We had a 16-hr bus ride from Harare, Zimbabwe, to Johannesburg, South Africa. It left at 8pm and arrived just after noon the next day. Fortunately, we managed to book a luxury bus this time--Greyhound--which felt more like checking into a flight, and the seats were comfortable and posh! The bus itself was the beginning of culture-shock. We slept pretty well, and the border crossing at 4am went quite smoothly. We didn't have to pay anything to enter South Africa--one quick stamp allows us to stay for 90 days.

When we arrived in Johannesburg (a.k.a. Jo'burg or Jozi) it felt like we had not only arrived in another country, we'd arrived in another world. I could hardly believe we were in Africa anymore--I could hardly believe we'd arrived here by bus. In many ways, Jo'burg felt like it could be any big city in the world. Granted, many big cities feel like that--they have their own distinct culture, yet alot of similarities, such as busy traffic, tall buildings, a mixture of people.

When we made it to our guest house, the first thing I enjoyed was a nice hot shower--with excellent water pressure. Then we walked a few blocks to a big mall for dinner, a movie, and browsing at a book shop. I was gaping at the mall--it was so shiny and fancy--I had to take pictures! We had delicious sushi for dinner and watched the movie "Crazy, Stupid, Love." The book store added to the culture shock--not only were there lots of books for reasonable prices, but there were books which criticized and addressed current issues in the country. Very different from Zambia.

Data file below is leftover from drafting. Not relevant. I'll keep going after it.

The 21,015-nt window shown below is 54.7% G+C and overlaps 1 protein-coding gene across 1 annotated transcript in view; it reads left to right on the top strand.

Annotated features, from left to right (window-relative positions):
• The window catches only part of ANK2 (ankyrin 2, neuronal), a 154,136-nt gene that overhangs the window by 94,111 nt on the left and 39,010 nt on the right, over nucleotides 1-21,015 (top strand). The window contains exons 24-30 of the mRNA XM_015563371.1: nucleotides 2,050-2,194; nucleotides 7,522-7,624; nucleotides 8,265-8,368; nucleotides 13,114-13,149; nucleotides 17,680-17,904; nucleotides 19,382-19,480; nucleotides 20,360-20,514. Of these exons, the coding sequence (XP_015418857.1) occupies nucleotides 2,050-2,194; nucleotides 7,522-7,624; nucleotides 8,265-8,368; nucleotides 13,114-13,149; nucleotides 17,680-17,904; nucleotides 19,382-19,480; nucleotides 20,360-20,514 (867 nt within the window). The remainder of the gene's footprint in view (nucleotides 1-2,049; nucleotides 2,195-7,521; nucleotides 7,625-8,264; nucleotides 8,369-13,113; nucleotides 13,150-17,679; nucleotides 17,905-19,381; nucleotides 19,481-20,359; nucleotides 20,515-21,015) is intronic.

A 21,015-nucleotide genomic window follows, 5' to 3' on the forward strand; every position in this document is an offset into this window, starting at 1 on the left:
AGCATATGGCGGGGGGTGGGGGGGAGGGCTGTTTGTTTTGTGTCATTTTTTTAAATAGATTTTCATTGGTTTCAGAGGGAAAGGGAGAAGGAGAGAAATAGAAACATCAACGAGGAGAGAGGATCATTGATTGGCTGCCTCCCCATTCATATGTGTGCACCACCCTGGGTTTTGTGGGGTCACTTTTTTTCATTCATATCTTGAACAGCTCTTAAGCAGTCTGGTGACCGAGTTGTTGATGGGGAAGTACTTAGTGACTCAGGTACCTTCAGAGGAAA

Ryan & Molly on the Greyhound bus from Harare to Jo'burg

the dazling Hyde Park Mall in the Sandton area, a northern suburb and now the business center of Jo'burg

In 2004, Ryan lived and studied at the University of the Witswaterstrand (Wits--pronounced "Vits") in downtown Johannesburg for 6 months, with an NYU nstudy-abroad program. His focus was spoken-word poetry. I'd heard so many stories about this transformational period in his life, and he was very eager to show me all around the city, and visit some places he'd not been to before. In five and a half days, we still felt like we didn't have enough time in this extraordinary city.